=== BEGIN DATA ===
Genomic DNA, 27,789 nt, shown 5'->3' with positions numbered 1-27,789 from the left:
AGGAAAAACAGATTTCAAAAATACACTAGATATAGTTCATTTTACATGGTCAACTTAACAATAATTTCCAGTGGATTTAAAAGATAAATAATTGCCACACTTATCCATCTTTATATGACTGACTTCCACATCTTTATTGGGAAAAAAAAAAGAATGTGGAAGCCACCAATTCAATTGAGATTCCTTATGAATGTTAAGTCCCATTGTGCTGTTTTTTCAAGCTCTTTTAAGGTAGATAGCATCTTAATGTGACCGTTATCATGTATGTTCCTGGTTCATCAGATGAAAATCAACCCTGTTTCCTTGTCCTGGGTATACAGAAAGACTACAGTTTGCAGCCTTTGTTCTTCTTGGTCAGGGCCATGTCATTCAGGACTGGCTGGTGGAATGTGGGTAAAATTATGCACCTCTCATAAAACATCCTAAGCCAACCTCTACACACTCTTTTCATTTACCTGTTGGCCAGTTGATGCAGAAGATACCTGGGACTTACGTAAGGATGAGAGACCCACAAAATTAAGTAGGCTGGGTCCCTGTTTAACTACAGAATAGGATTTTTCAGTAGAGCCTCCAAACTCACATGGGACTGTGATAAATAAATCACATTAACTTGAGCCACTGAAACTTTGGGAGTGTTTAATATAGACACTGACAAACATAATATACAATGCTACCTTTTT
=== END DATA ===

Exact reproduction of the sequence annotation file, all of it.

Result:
Genomic DNA, 27,789 nt, shown 5'->3' with positions numbered 1-27,789 from the left:
AGGAAAAACAGATTTCAAAAATACACTAGATATAGTTCATTTTACATGGTCAACTTAACAATAATTTCCAGTGGATTTAAAAGATAAATAATTGCCACACTTATCCATCTTTATATGACTGACTTCCACATCTTTATTGGGAAAAAAAAAAGAATGTGGAAGCCACCAATTCAATTGAGATTCCTTATGAATGTTAAGTCCCATTGTGCTGTTTTTTCAAGCTCTTTTAAGGTAGATAGCATCTTAATGTGACCGTTATCATGTATGTTCCTGGTTCATCAGATGAAAATCAACCCTGTTTCCTTGTCCTGGGTATACAGAAAGACTACAGTTTGCAGCCTTTGTTCTTCTTGGTCAGGGCCATGTCATTCAGGACTGGCTGGTGGAATGTGGGTAAAATTATGCACCTCTCATAAAACATCCTAAGCCAACCTCTACACACTCTTTTCATTTACCTGTTGGCCAGTTGATGCAGAAGATACCTGGGACTTACGTAAGGATGAGAGACCCACAAAATTAAGTAGGCTGGGTCCCTGTTTAACTACAGAATAGGATTTTTCAGTAGAGCCTCCAAACTCACATGGGACTGTGATAAATAAATCACATTAACTTGAGCCACTGAAACTTTGGGAGTGTTTAATATAGACACTGACAAACATAATATACAATGCTACCTTTTT